Gerald Brent with a timely reminder of the dangers for law firms under the GDPR
Last year’s $4.8bn Yahoo Verizon deal was arguably a watershed in data protection history. The transaction was delayed for an entire financial quarter solely because of the discovery of two huge historical hacks against Yahoo, perhaps the first time that such a deal hinged on the outcome of a data protection problem. As another warning, as I write the fall out from the breaking Facebook / Cambridge Analytica ‘breach’ has wiped billions from the former’s value.
Yet the real world effects of data leaks do not extend merely to financial losses for speculators. 2017 was also the year when the NHS cancelled operations and diverted ambulances solely as a result of a ransomware attack and, highlighting that law firms are no exception, last June staff in DLA Piper’s offices across the world were told to turn off their computers after their systems were targeted in a ransomware attack.
As information intermediaries and keepers of highly sensitive secrets, lawyers deal in data. Information is one of our core products so we represent low-hanging fruit for the regulators and for lurking cybercriminals. The Information Commissioner’s Office (ICO) last year issued a record fine of £400,000 against a claims management company which had, without consent, cold-called people in respect of road traffic accident claims and PPI compensation while, as far back as 2014, they investigated 173 UK law firms for a variety of incidents relating to potential breaches of the Data Protection Act 1998. All this was under the current data protection regime. The ICO has asked for a 40% increase in staffing to enforce the GDPR, evidence of a possible surge in active enforcement of data protection rights.
The preliminary steps to prepare for the GDPR remain logical and relatively easy to action. Updating a law firm’s terms of business, upgrading software, making sure the notices which we now have to give to private individuals as to the ‘processing’ which may occur are in place. We (and our peers in other professional sectors) may be forced to ignore an instinct to collect and horde information, which has in the past informed good performance and the selling of legal services, in favour of one where we simply destroy data when it is no longer required for our legitimate purpose.
How far such a behavioural sea-change will impact on business performance may be determined by whether the firm and its individuals embrace the new culture. If individual lawyers embrace the underlying philosophy of the GDPR, including data minimisation, accountability and that there should always be an underlying reason for processing and holding data concerning an individual, then firms may find it easier to prepare for the inevitable news of GDPR data breaches and fines.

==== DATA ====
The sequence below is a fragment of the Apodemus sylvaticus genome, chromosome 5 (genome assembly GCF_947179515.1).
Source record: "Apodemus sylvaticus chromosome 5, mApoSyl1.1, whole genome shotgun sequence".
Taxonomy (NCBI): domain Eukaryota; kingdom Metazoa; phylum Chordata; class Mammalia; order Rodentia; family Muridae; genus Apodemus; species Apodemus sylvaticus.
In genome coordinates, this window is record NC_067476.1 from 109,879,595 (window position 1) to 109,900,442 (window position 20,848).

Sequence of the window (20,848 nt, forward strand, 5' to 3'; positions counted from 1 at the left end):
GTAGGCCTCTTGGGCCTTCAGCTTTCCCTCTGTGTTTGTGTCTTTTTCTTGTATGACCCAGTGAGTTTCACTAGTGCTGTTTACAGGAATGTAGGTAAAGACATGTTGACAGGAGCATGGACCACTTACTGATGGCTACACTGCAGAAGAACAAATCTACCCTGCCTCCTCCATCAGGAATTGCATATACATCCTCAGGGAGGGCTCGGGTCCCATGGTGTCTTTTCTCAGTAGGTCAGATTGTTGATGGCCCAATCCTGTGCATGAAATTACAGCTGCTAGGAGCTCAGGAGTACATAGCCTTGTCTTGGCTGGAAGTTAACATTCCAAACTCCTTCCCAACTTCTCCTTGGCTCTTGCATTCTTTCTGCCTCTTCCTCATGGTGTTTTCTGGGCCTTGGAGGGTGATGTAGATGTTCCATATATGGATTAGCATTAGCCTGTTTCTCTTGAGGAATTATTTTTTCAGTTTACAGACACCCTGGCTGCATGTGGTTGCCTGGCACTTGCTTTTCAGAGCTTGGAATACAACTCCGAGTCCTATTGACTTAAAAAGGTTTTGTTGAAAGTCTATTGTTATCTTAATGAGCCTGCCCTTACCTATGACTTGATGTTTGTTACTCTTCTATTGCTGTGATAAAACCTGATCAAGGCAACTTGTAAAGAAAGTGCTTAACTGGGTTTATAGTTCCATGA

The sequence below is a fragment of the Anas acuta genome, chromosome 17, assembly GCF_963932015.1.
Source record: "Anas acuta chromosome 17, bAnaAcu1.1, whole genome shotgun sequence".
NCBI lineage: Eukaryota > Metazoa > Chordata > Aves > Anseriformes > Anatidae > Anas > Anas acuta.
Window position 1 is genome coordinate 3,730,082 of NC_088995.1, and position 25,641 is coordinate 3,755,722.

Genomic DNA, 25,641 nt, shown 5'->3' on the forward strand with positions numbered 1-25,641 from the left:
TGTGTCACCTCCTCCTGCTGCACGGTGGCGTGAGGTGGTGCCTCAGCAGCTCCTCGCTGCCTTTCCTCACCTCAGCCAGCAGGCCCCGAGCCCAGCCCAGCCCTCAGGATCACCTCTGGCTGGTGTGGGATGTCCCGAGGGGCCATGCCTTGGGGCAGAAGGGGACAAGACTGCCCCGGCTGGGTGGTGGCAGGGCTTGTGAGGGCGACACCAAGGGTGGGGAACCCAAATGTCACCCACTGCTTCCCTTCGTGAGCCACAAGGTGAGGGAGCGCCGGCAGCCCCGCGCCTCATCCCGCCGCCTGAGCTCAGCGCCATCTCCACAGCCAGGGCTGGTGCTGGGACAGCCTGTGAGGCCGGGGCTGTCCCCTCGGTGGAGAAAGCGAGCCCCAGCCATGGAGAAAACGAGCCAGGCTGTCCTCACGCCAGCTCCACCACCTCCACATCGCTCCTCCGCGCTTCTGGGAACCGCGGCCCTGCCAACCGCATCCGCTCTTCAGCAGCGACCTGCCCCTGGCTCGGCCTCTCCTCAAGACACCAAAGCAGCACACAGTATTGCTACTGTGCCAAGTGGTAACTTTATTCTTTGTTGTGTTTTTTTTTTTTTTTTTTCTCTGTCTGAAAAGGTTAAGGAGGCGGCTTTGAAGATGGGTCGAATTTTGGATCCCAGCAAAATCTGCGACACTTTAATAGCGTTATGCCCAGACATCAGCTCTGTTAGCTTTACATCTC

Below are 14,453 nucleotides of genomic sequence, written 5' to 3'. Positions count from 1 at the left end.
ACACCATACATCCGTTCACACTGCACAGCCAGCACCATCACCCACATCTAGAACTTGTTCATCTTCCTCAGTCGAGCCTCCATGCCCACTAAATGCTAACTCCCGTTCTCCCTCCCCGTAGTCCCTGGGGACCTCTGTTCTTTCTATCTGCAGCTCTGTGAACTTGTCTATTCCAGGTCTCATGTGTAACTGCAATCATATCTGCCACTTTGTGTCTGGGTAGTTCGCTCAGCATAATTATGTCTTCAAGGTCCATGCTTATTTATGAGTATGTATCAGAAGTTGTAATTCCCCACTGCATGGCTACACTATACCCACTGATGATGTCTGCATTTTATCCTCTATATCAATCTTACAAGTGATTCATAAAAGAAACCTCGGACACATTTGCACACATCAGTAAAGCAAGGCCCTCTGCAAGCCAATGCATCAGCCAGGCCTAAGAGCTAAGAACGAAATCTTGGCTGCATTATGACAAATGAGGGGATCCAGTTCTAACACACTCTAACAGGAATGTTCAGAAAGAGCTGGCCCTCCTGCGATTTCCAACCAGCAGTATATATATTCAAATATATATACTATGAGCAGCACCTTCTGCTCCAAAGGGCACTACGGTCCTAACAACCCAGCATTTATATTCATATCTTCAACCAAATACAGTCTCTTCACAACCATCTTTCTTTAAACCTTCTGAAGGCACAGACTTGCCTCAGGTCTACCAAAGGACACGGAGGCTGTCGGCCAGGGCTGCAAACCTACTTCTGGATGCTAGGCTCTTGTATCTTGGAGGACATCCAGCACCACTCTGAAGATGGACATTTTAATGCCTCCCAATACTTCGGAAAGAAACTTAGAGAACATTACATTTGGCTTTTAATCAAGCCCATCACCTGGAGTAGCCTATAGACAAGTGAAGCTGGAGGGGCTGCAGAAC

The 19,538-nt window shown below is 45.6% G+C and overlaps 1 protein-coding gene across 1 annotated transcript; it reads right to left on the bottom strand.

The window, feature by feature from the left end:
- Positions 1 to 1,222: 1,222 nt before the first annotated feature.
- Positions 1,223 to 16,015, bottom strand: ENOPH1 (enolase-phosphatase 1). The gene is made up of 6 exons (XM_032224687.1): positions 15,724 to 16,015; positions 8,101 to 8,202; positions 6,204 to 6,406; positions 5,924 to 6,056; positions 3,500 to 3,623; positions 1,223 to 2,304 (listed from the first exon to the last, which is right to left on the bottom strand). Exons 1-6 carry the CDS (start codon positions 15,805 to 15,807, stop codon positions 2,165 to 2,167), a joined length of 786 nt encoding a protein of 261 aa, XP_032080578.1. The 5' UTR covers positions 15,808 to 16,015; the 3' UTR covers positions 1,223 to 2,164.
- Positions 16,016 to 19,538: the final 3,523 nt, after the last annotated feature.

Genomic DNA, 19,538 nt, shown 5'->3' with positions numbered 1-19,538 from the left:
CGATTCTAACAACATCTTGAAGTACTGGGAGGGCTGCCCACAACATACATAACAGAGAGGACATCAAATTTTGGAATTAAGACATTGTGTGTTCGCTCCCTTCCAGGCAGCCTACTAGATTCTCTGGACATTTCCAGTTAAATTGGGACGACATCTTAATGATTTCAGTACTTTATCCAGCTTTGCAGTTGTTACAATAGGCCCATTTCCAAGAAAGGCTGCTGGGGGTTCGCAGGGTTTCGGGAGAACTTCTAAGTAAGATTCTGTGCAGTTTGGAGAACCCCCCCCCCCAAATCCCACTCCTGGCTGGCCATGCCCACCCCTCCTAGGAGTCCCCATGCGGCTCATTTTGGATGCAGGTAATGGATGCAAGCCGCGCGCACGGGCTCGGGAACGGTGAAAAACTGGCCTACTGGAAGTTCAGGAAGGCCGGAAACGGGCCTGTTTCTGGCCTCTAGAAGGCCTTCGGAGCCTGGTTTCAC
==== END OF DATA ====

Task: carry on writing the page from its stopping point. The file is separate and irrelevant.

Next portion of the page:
Perhaps the most at-risk law firms are those which do not have sophisticated document and information management systems, such as those which are ISO 27001-compliant, which more easily enable analysis of meta-information on time records or the identity of the individuals who accessed the data. Without being able to understand precisely what information is held and how it is manipulated or ‘processed’, it will be almost impossible to know whether the organisation is operating within the GDPR.
International firms face added complications with need to comply simultaneously with various jurisdictions’ differing data protection frameworks: last year, China introduced a law, mirroring its Russian counterpart, which requires personal data of its citizens to be stored on servers located within the country. It is therefore not simply the Privacy Shield in respect of US and EU exchanges of data which needs to be navigated by international law firms: the global framework is heavily fragmented when it comes to the protection of private data. Some compliance professionals now admit full compliance will be impossible: the real question is what degree of compliance the particular firm decides is required.
There is also the rise of home working among lawyers. The personal/home environment provides myriad opportunities for data breaches. The home may come to be vetted heavily by compliance, prior to a home-working request being approved or renewed. On one interpretation of the rules of the GDPR, a home in which documents and electronic files are kept and then forgotten is an example of a personal data breach, and therefore the GDPR obliges the law firm itself to notify the ICO of such a breach. I am fortunate enough to be training in a firm which has data protection specialists in-house who are, as I write, finalising new policies and processes for the firm to enable it to comply with the new rules. Others may not be so fortunate.
Clearly, a wait and see approach to the future is not appropriate behaviour for a modern law firm. Whilst it is not clear the extent to which the Solicitors Regulation Authority (SRA) and the ICO will collaborate and share information concerning the overlap between breaches of the GDPR and the SRA Code of Conduct, it would be very surprising indeed if a law firm which had breached principles of client confidentiality then went on to fail to be held accountable under the GDPR and vice versa.
That cyber criminals target in increasingly sophisticated ways the email accounts and intranets of UK law firms is perfectly clear to anyone who works in one. I have seen countless examples of fraudulent emails and malware. Increasingly, firms will train staff to recognise and respond to these threats but the possibility of another landmark organised hack of a commercial law firm remains very real. The consequent disruption and commercial consequences, allied with the enormous fines which the GDPR empowers authorities to levy for the data breaches such hacks entail, should frighten law firms into deep and pervasive reform.
Gerald Brent is a trainee solicitor at Fladgate LLP